Rebecca said...

A lot of doctors (Atkins for one, but there are many others) and nutritionists, and other intelligent people, believe the lowfat fad of the last 30 or so years to be a complete hoax, and have reasons to back it up. My point is this--here we are, talking about whether counting calories is going to help people with the problem of obesity, and that's great, that we can discuss it and people can hold opinions on it. Isn't that great? Now if the *Federal Government* officially takes the side of calorie-counting (which I happen to hold is simplistic bosh), maybe we're still allowed to have these conversations, but isn't that really overstepping boundaries? What right have the Feds to declare the calorie-counters to be correct in their POV, and then enforce their calorie-counting on all the states in the union and the restaurants in them? Those of you who would support such a *federal* measure, please, please explain to me why this should not be in the competency of the individual states?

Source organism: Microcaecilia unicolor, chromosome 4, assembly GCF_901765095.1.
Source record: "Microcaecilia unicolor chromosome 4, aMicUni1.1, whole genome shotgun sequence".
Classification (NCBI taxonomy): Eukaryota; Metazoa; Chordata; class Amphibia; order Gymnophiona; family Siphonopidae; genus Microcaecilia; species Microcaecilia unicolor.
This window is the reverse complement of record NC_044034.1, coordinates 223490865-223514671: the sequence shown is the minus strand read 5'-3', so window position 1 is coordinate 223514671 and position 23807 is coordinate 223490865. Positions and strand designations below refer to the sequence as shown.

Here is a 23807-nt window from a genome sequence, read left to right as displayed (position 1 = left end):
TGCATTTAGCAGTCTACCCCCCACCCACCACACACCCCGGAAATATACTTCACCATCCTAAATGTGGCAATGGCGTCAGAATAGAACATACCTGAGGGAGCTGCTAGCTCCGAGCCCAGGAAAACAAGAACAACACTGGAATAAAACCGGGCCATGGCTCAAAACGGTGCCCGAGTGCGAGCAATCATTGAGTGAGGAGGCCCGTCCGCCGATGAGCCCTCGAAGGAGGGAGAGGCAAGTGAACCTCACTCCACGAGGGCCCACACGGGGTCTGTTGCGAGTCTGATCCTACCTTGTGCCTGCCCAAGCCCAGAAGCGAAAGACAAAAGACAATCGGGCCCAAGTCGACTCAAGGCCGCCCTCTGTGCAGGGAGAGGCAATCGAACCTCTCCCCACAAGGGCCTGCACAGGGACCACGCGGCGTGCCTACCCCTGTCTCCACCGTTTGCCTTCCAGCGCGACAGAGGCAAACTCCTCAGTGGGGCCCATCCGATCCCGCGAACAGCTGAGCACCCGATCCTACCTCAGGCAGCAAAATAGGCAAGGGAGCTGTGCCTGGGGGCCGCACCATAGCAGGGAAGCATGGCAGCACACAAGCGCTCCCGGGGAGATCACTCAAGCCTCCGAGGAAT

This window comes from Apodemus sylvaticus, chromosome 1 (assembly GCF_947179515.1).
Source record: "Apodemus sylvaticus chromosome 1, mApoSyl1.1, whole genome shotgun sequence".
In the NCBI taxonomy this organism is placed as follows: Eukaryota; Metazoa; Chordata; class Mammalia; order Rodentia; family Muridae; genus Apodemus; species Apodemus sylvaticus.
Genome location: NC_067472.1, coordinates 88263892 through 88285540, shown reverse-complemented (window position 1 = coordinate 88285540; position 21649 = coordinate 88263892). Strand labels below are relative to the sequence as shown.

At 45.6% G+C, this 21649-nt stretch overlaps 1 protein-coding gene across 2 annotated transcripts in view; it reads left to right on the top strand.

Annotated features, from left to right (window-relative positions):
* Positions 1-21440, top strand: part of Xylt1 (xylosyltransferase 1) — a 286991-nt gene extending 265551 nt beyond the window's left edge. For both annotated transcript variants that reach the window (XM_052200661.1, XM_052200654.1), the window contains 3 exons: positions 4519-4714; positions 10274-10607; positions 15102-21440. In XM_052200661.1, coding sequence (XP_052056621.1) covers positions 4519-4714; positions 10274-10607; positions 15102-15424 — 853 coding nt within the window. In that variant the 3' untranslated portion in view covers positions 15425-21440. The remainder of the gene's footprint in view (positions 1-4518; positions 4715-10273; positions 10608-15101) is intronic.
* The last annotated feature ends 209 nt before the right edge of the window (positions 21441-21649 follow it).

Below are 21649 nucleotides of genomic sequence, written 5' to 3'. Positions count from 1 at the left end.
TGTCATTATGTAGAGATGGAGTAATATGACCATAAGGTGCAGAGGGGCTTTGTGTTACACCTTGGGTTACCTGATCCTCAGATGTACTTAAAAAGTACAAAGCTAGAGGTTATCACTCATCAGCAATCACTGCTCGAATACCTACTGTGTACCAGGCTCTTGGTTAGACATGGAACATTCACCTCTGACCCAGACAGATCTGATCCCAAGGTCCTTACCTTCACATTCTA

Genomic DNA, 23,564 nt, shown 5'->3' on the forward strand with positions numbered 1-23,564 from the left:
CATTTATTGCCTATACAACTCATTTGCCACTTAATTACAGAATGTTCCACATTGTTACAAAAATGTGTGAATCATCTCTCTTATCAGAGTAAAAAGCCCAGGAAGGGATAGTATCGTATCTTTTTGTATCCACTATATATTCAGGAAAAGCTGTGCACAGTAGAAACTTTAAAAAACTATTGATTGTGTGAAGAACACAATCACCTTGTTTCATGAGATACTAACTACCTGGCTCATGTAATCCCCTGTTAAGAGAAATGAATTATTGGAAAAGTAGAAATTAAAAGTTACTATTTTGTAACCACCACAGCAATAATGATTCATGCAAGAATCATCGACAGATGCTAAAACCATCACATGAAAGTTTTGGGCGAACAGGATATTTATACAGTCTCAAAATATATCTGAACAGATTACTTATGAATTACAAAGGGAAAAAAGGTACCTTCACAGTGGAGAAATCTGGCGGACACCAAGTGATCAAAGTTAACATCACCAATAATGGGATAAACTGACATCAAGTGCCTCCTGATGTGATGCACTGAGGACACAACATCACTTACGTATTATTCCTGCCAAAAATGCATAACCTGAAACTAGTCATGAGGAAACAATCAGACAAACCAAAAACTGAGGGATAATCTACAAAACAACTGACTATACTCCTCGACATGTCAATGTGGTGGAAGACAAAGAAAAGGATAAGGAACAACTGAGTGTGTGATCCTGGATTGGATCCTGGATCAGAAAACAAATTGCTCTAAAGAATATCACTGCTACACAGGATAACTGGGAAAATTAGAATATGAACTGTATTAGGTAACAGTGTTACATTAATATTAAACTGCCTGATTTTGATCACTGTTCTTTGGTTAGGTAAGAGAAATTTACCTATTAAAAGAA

Siarlys Jenkins said...

Federal agencies are far too quick to push a reasonable possibility as Good Policy For Everyone. Some years ago, I noticed on the annoying commercial video boxes installed on our local bus system, a government-sponsored ad pushing the idea that if you don't put your child in a booster seat until they are four feet high, you are treating them like a crash test dummy. I was certain that Those Who Set Legislative Agendas would soon be pushing for EVERY state to IMMEDIATELY require such things by law. I'm not sold on it.

I'm glad that our food is inspected, particularly meat, and I think it should be inspected more often. I can accept seat belt laws, barely. I am definitely in favor of minimum wage laws. But every detail of life, even including everything that might indeed be beneficial to a lot of people if they only knew, shouldn't be mandatory. Further, we don't always know what is really going to turn out, in the long run, to be "best." At least if I make the wrong decision, the consequences are mine. If the government makes what turns out to be the wrong decision, the consequences are still mine, and when I was right all along, it is aggravating.